You are here

Facilities Update

Bellevue School District transforms Sammamish High School

  • MAJOR RENOVATIONS—Sammamish High School was the final phase of the district’s plan to renovate all four of its high schools.
  • MAJOR RENOVATIONS—Sammamish High School was the final phase of the district’s plan to renovate all four of its high schools. (Photo credit: Rockfon).
  • LET THERE BE LIGHT—Students at Sammamish High School now enjoy a three-story common area, which features abundant natural light and space to congregate. (Photo credit: Rockfon).

Photo credit: Rockfon.

Bellevue School District in Washington transformed its one-story Sammamish High School into a three-story educational facility. It’s the last phase of the district’s initiative to rebuild all four of its high schools.

The 323,000-square-foot building currently serves 1,060 students, with room for 1,800.

CHALLENGE: Bellevue originally performed minor renovations for all four high schools, but still needed to improve instructional spaces to support new technology. The district rebuilt the first three schools but kept existing gyms, locker rooms and other spaces to minimize costs.

This limited overall design and functionality, so the school board voted to rebuild all spaces at Sammamish (except its performing arts center).

“Sammamish was going to be our largest high school project to accommodate future growth,” says Jack McLeod, director of facilities and operations at Bellevue.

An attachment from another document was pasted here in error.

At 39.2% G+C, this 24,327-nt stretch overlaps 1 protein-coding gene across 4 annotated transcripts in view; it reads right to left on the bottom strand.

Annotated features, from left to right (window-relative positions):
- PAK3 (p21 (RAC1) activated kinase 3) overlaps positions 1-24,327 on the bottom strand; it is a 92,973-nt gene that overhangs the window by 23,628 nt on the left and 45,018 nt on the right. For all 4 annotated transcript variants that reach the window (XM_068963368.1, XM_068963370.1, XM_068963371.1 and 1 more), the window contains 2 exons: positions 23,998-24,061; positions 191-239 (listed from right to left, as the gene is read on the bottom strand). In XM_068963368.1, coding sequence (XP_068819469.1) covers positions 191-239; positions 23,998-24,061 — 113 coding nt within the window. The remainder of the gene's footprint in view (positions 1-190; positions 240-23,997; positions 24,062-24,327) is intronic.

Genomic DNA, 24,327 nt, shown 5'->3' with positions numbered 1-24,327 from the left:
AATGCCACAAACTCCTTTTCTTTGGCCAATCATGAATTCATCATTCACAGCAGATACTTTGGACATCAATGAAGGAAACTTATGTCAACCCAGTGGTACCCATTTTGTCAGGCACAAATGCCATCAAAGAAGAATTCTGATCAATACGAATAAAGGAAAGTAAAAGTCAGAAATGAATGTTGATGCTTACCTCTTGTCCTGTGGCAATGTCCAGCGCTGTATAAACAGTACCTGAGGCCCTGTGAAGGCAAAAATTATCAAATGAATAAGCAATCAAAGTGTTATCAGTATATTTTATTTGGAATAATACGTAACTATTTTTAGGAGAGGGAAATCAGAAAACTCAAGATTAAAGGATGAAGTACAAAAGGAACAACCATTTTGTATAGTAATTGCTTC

SOLUTION: During the four-year construction process, students and staff remained in the original building while the new facility was constructed in the parking lot. The library now features 250,000 square feet of stone wool acoustic ceiling systems, which shields noise generated in the new fabrication studios. Big windows enhance natural light, reducing energy and cooling costs.

Sammamish now has a three-story common area and art and science studios, as well as a glass arts facility. A concession booth and a new two-story athletic building have been integrated with existing sports fields.

“The design team did an excellent job of developing a phasing plan, which was communicated widely and often,” says McLeod.

COST: $88 million


PROJECT TEAM: General contractor: Spee West Construction Company (Edmonds, Wash.); architect and interior design: Integrus Architecture (Seattle); acousticians: Sparling, a Stantec company (Lynnwood, Wash.); installing contractor: Forrest Sound Products (Redmond, Wash.); distributor: Valhalla Construction Products (Silverdale, Wash.)